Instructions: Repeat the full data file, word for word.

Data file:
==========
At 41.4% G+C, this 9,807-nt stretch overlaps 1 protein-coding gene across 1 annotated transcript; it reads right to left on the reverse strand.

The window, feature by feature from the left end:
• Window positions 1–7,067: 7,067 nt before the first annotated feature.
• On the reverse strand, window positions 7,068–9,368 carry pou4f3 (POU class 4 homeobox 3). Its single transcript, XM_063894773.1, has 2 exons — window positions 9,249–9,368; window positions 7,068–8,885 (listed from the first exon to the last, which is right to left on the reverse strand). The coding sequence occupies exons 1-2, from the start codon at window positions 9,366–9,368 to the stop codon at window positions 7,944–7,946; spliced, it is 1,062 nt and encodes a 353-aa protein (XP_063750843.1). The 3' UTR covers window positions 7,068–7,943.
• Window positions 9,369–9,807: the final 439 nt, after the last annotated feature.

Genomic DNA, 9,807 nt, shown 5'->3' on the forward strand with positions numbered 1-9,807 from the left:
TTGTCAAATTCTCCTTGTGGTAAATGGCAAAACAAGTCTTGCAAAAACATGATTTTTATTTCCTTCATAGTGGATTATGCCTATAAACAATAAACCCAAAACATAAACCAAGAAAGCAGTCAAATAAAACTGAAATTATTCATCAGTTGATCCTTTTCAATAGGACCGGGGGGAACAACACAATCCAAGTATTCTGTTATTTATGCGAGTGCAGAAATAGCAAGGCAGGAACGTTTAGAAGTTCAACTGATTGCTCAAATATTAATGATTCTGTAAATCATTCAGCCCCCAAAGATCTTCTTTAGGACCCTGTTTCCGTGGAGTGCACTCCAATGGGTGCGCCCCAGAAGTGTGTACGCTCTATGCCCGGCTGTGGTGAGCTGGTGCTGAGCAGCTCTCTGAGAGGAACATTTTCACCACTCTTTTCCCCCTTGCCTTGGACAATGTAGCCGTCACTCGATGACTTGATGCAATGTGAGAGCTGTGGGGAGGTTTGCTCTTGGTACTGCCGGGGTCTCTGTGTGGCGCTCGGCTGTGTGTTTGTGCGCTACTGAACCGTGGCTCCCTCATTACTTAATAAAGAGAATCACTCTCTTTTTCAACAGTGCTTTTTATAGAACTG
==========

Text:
At 41.4% G+C, this 9,807-nt stretch overlaps 1 protein-coding gene across 1 annotated transcript; it reads right to left on the reverse strand.

The window, feature by feature from the left end:
• Window positions 1–7,067: 7,067 nt before the first annotated feature.
• On the reverse strand, window positions 7,068–9,368 carry pou4f3 (POU class 4 homeobox 3). Its single transcript, XM_063894773.1, has 2 exons — window positions 9,249–9,368; window positions 7,068–8,885 (listed from the first exon to the last, which is right to left on the reverse strand). The coding sequence occupies exons 1-2, from the start codon at window positions 9,366–9,368 to the stop codon at window positions 7,944–7,946; spliced, it is 1,062 nt and encodes a 353-aa protein (XP_063750843.1). The 3' UTR covers window positions 7,068–7,943.
• Window positions 9,369–9,807: the final 439 nt, after the last annotated feature.

Genomic DNA, 9,807 nt, shown 5'->3' on the forward strand with positions numbered 1-9,807 from the left:
TTGTCAAATTCTCCTTGTGGTAAATGGCAAAACAAGTCTTGCAAAAACATGATTTTTATTTCCTTCATAGTGGATTATGCCTATAAACAATAAACCCAAAACATAAACCAAGAAAGCAGTCAAATAAAACTGAAATTATTCATCAGTTGATCCTTTTCAATAGGACCGGGGGGAACAACACAATCCAAGTATTCTGTTATTTATGCGAGTGCAGAAATAGCAAGGCAGGAACGTTTAGAAGTTCAACTGATTGCTCAAATATTAATGATTCTGTAAATCATTCAGCCCCCAAAGATCTTCTTTAGGACCCTGTTTCCGTGGAGTGCACTCCAATGGGTGCGCCCCAGAAGTGTGTACGCTCTATGCCCGGCTGTGGTGAGCTGGTGCTGAGCAGCTCTCTGAGAGGAACATTTTCACCACTCTTTTCCCCCTTGCCTTGGACAATGTAGCCGTCACTCGATGACTTGATGCAATGTGAGAGCTGTGGGGAGGTTTGCTCTTGGTACTGCCGGGGTCTCTGTGTGGCGCTCGGCTGTGTGTTTGTGCGCTACTGAACCGTGGCTCCCTCATTACTTAATAAAGAGAATCACTCTCTTTTTCAACAGTGCTTTTTATAGAACTG